Drying up of the Teesta riverbed in the dry season is threatening bio-diversity, environment and ecology side by side hampering the livelihoods of thousands of farmers living in the northern region.
According to local sources, continuous silting up of the riverbed along with deposits of stones, pebbles and heavy sand throughout the Teesta river course in Bangladesh side is also adversely affecting navigation as well as irrigation for crop cultivation.
According to the Department of Agricultural Extension (DAE), about 60 per cent of an estimated 90,000 hectares of land in the river basin areas of the region remains unutilised in the dry season.
Thousands of farmers of char areas in Rangpur cultivate Boro paddy, wheat, potato, maize and other vegetable crops, spending little money as the vast tract of land is fertile on the bank of the river.
The farmers have become compelled to use diesel-run shallow machines to irrigate their lands due to the lack of water in the river. They have made a hectic effort to produce vegetables like- potatoes, maize, pumpkins, onion and chillies on the vast track of sandy char lands of the river.
Not only the Teesta, but dozens of the other rivers and tributaries of Rangpur, Lalmonirhat, Kurigram, Gaibandha, Nilphamari, Panchagarh, Thakurgaon and Dinajpur districts have now turned into dried-up canals with almost no water flow.
Farmer Badsha Miah, 50, of Mahipur Char in Gongachara upazila of Rangpur district said he has planted potatoes and chillies. He has to set up a shallow machine in the land to irrigate his potato and chilly fields as there is a water crisis in the river.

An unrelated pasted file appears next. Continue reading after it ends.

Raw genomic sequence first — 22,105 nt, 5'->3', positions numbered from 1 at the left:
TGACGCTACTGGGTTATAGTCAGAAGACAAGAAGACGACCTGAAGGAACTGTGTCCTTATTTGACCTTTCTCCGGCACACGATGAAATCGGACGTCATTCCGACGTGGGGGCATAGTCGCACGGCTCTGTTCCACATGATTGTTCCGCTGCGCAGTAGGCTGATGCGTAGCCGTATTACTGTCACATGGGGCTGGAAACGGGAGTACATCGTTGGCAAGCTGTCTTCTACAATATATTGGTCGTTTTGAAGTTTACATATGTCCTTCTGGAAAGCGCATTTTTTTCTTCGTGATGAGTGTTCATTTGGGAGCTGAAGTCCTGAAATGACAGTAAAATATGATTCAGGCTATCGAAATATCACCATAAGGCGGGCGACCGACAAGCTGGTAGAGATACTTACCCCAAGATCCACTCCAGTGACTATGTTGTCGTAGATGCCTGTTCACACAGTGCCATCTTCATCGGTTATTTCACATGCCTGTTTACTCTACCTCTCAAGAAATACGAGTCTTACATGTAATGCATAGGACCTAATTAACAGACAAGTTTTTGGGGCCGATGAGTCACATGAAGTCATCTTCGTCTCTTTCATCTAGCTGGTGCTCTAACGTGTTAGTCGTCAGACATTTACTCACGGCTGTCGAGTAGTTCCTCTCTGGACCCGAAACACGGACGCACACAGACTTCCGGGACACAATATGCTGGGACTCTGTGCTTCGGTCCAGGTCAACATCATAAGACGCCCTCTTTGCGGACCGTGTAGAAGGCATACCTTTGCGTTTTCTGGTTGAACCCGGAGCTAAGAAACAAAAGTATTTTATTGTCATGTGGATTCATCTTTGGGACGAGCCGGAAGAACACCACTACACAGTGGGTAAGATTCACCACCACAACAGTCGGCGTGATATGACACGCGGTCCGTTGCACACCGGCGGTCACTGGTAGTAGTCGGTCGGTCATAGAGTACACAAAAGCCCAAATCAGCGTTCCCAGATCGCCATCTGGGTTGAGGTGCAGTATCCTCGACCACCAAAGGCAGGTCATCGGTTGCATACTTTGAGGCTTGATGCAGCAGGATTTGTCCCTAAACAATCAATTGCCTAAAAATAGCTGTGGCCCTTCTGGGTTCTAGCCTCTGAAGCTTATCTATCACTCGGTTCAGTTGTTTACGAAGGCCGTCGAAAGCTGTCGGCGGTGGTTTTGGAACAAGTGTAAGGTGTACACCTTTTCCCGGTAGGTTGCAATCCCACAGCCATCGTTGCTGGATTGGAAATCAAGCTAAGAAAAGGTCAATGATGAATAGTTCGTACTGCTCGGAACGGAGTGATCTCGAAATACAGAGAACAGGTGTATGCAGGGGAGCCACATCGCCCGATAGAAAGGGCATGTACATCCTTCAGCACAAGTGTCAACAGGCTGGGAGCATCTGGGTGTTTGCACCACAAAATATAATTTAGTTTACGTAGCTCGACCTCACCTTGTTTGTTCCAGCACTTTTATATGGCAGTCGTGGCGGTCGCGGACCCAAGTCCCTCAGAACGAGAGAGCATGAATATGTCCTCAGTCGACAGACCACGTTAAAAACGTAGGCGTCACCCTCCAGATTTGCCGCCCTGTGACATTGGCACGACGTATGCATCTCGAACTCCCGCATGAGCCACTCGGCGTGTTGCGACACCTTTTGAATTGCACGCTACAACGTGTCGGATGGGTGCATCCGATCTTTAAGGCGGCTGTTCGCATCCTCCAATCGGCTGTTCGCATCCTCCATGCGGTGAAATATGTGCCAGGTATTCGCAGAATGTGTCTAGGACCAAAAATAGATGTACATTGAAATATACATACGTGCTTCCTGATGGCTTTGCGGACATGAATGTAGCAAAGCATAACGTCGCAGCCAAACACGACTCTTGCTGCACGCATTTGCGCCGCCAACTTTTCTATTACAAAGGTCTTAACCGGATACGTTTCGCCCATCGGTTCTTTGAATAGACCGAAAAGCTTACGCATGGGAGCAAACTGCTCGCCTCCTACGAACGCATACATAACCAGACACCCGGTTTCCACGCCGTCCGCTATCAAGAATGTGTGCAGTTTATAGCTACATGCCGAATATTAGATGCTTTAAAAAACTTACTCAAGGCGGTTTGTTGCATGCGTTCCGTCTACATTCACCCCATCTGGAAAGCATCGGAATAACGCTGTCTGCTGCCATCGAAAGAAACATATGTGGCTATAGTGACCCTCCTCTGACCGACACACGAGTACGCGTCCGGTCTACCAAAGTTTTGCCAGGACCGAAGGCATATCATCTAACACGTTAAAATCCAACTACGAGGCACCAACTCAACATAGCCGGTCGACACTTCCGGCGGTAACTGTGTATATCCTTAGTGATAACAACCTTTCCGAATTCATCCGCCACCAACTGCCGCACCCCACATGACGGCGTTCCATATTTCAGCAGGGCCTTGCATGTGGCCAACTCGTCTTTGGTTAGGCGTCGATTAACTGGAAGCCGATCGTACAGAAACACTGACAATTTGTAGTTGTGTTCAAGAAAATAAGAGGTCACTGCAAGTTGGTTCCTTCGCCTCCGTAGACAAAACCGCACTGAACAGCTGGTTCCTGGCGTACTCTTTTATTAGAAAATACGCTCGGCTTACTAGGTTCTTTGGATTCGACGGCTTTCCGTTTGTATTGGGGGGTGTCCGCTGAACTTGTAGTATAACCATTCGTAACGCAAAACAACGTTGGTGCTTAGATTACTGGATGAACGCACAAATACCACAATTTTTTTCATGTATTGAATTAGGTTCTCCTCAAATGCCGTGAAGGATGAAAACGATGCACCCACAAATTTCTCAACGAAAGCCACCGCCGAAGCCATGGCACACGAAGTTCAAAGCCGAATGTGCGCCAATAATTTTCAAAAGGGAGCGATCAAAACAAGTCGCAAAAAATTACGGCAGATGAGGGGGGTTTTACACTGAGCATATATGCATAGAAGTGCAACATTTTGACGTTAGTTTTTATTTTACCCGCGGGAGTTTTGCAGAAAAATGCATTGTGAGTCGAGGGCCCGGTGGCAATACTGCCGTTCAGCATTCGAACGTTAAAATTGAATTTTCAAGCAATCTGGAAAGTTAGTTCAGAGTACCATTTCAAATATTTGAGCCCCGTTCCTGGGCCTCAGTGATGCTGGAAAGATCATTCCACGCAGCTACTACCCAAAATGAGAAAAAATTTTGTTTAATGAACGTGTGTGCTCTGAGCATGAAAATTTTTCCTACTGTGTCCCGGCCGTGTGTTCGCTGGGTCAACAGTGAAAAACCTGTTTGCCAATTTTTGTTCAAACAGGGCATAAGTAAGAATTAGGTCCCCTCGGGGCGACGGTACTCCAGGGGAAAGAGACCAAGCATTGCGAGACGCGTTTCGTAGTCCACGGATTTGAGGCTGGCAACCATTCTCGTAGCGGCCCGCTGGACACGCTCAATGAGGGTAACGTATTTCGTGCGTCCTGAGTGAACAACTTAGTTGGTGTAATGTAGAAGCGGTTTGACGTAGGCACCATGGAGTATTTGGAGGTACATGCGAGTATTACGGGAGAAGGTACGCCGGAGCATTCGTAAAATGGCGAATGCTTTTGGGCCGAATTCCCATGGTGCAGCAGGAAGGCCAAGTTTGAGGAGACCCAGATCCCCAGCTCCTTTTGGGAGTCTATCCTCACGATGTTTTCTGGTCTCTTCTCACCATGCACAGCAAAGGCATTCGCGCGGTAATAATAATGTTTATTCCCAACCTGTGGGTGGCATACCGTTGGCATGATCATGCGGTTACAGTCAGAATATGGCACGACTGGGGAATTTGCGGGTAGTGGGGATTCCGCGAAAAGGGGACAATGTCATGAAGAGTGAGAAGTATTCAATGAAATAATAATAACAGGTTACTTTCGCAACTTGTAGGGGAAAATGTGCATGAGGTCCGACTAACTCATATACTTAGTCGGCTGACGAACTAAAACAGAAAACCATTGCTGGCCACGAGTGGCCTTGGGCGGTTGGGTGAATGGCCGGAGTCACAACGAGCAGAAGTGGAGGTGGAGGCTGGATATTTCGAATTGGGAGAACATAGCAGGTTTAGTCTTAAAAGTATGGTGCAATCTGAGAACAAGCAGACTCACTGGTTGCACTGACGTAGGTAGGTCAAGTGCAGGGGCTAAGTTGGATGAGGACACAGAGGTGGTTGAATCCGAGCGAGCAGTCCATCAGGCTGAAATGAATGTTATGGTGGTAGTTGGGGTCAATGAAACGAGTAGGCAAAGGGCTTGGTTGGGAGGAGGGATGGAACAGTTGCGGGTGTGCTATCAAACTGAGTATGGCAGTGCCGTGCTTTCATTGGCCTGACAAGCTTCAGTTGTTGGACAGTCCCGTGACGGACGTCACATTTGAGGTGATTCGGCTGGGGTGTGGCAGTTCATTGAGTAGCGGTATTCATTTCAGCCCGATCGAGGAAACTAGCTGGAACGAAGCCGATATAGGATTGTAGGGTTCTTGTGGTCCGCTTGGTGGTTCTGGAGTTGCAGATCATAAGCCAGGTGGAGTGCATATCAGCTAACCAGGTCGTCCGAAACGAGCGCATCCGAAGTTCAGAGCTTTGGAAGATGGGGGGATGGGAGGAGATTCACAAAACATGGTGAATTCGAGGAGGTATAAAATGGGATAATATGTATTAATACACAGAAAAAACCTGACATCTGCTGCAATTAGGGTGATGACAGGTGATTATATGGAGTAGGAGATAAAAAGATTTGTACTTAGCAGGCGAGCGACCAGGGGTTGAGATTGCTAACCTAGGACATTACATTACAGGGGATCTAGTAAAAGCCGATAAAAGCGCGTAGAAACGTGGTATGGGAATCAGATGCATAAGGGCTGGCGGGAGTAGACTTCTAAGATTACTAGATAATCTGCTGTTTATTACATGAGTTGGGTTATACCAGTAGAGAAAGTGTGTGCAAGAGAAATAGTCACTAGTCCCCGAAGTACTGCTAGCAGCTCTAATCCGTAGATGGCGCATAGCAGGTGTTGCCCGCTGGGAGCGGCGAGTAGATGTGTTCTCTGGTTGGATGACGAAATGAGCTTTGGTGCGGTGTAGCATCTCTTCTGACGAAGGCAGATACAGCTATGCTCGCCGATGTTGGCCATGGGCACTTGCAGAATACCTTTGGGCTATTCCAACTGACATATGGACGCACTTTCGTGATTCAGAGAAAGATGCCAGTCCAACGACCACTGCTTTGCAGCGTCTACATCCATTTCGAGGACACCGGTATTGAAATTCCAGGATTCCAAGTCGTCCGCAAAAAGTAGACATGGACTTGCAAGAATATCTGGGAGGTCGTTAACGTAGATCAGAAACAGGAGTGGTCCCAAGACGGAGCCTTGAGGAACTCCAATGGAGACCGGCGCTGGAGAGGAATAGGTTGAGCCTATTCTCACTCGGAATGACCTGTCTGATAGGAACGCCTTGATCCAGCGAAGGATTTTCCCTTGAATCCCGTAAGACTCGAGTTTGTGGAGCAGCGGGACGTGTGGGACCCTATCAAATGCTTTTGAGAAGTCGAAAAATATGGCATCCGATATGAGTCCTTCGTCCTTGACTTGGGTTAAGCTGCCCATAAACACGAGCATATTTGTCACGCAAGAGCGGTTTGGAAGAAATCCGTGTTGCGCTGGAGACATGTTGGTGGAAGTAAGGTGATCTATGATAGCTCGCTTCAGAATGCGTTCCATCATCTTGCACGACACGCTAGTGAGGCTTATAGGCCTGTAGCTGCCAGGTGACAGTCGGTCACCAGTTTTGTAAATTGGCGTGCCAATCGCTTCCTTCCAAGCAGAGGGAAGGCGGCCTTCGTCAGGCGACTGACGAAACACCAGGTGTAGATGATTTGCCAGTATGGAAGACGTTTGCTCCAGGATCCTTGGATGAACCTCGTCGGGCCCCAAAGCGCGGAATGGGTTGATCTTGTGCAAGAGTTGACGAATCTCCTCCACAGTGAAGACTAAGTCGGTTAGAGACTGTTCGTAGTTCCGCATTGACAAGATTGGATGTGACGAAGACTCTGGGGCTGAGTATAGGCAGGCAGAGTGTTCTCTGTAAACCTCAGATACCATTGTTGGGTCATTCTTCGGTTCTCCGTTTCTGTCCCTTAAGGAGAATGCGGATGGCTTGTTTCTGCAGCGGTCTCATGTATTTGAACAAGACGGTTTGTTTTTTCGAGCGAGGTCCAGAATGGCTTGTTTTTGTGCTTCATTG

Jadu Miah, 45, another farmer of Char Bhotmari village in Kaliganj upazila of Lalmonirhat district said potato and pumpkin cultivation in char areas require a huge amount of water supply. Farmers fail to irrigate their lands for the shortage of water flow in the river. Supplying water by the shallow machine has become an extra burden to them increasing the production cost.
Milon Miah, 35, a farmer of Majer Char from Bidyananda union under Rajarhat upazila of Kurigram district said he has cultivated maize on his 10 bighas of sandy char land. Finding no water in the river, he has to set up a diesel-run shallow machine to provide a water supply in the maize field.
Abul Kashem, 68, a farmer at Kurul village under Lalmonirhat Sadar said he has 10 bighas of land on the bank of the river. But he can grow crops only on less than 5 bighas once a year. The rest remains either submerged or too dry for cultivation around the year.
Deputy Director of DAE in Lalmonirhat, Hamidur Rhaman said many of the Char farmers have managed to change their fates by growing varieties of crops on the sandy land. Around 20,000 farmers of the district cultivate paddy potatoes, maize, pumpkins, and other crops on the vast track of char lands to support their livelihood. Farmers get good crops from the char lands at little cost.
Executive Engineer, Water development Board, Lalmonirhat, Mizanur Rahman said, the Teesta water flow is not enough as the riverbed is full of silt. Many narrow channels, however, have been created from the main river that has divided the flow of water. Thus the river becomes slow, narrow and continues a twisty course.
The director of Riverine People Tuhin Wadud, also an Associate Professor at Begum Rokeya University, Rangpur said, the river goes dry during the month of November to May and the riverbed becomes compacted with silt creating hazards for the livelihood of the thousands of people depending on the river and loss of biodiversity in the region.
“When flash floods occur repeatedly during monsoon the river cannot accommodate the rush of water and erodes the bank causing loss of lives, croplands and properties. Scientific dredging and proper nurture are needed to maintain the water flow and depth of the river,” he said.